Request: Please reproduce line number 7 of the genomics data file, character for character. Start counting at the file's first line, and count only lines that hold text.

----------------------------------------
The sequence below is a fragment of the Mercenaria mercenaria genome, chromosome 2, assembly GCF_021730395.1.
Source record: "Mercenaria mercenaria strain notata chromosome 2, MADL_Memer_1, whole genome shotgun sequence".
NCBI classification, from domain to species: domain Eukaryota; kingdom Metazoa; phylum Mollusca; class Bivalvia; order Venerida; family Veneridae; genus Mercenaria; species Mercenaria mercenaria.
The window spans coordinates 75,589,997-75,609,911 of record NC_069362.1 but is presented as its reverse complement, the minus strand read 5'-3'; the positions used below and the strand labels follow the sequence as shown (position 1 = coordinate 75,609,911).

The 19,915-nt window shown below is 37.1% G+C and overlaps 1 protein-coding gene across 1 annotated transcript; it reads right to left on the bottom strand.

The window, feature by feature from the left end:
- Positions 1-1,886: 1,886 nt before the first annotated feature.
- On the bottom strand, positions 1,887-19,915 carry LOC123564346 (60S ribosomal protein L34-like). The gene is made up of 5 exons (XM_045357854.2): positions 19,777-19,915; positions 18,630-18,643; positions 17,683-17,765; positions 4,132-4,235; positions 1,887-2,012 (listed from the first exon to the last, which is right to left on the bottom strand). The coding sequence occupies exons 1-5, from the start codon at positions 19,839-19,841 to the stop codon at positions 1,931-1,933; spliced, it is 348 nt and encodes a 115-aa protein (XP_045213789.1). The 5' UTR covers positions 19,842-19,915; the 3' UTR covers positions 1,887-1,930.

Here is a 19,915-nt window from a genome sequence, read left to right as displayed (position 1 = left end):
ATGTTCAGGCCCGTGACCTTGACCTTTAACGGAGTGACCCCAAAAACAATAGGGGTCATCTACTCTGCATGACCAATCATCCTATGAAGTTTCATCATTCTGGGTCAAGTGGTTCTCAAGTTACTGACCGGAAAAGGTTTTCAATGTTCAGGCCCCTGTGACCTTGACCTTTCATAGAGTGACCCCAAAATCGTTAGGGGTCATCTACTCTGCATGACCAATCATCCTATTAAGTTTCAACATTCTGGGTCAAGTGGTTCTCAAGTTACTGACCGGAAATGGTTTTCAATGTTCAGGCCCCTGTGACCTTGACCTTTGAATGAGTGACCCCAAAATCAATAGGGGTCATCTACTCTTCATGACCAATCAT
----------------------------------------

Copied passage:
- Positions 1-1,886: 1,886 nt before the first annotated feature.